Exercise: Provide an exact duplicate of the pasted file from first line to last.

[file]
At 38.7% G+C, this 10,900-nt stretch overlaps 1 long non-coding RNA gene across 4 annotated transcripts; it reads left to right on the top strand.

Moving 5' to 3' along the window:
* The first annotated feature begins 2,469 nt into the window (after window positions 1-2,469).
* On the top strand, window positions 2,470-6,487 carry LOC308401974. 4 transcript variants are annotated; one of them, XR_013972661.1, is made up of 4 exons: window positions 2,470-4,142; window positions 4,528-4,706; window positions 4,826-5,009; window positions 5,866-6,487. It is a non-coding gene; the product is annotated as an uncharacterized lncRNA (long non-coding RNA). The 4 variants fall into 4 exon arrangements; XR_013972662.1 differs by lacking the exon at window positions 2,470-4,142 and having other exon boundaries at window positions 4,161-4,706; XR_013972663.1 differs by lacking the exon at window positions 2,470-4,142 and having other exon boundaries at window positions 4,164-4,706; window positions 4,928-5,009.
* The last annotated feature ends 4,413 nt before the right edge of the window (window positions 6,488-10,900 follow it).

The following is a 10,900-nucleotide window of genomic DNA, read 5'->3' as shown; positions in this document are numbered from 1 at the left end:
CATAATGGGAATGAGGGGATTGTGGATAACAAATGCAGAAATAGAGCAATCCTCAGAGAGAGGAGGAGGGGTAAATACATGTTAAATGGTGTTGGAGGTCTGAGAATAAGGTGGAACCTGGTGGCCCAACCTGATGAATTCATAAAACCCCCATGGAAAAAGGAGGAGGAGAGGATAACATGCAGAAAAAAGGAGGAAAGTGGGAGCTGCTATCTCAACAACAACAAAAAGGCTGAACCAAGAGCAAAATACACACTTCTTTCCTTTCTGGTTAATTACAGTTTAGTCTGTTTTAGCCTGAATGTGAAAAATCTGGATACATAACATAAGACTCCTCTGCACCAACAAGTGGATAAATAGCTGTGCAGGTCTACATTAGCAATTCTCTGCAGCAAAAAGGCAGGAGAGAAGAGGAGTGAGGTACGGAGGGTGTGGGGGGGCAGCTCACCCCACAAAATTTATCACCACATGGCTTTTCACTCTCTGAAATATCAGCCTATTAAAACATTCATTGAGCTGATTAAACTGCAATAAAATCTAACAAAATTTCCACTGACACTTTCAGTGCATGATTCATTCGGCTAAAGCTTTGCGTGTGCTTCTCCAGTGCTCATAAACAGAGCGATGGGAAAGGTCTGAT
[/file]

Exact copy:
At 38.7% G+C, this 10,900-nt stretch overlaps 1 long non-coding RNA gene across 4 annotated transcripts; it reads left to right on the top strand.

Moving 5' to 3' along the window:
* The first annotated feature begins 2,469 nt into the window (after window positions 1-2,469).
* On the top strand, window positions 2,470-6,487 carry LOC308401974. 4 transcript variants are annotated; one of them, XR_013972661.1, is made up of 4 exons: window positions 2,470-4,142; window positions 4,528-4,706; window positions 4,826-5,009; window positions 5,866-6,487. It is a non-coding gene; the product is annotated as an uncharacterized lncRNA (long non-coding RNA). The 4 variants fall into 4 exon arrangements; XR_013972662.1 differs by lacking the exon at window positions 2,470-4,142 and having other exon boundaries at window positions 4,161-4,706; XR_013972663.1 differs by lacking the exon at window positions 2,470-4,142 and having other exon boundaries at window positions 4,164-4,706; window positions 4,928-5,009.
* The last annotated feature ends 4,413 nt before the right edge of the window (window positions 6,488-10,900 follow it).

The following is a 10,900-nucleotide window of genomic DNA, read 5'->3' as shown; positions in this document are numbered from 1 at the left end:
CATAATGGGAATGAGGGGATTGTGGATAACAAATGCAGAAATAGAGCAATCCTCAGAGAGAGGAGGAGGGGTAAATACATGTTAAATGGTGTTGGAGGTCTGAGAATAAGGTGGAACCTGGTGGCCCAACCTGATGAATTCATAAAACCCCCATGGAAAAAGGAGGAGGAGAGGATAACATGCAGAAAAAAGGAGGAAAGTGGGAGCTGCTATCTCAACAACAACAAAAAGGCTGAACCAAGAGCAAAATACACACTTCTTTCCTTTCTGGTTAATTACAGTTTAGTCTGTTTTAGCCTGAATGTGAAAAATCTGGATACATAACATAAGACTCCTCTGCACCAACAAGTGGATAAATAGCTGTGCAGGTCTACATTAGCAATTCTCTGCAGCAAAAAGGCAGGAGAGAAGAGGAGTGAGGTACGGAGGGTGTGGGGGGGCAGCTCACCCCACAAAATTTATCACCACATGGCTTTTCACTCTCTGAAATATCAGCCTATTAAAACATTCATTGAGCTGATTAAACTGCAATAAAATCTAACAAAATTTCCACTGACACTTTCAGTGCATGATTCATTCGGCTAAAGCTTTGCGTGTGCTTCTCCAGTGCTCATAAACAGAGCGATGGGAAAGGTCTGAT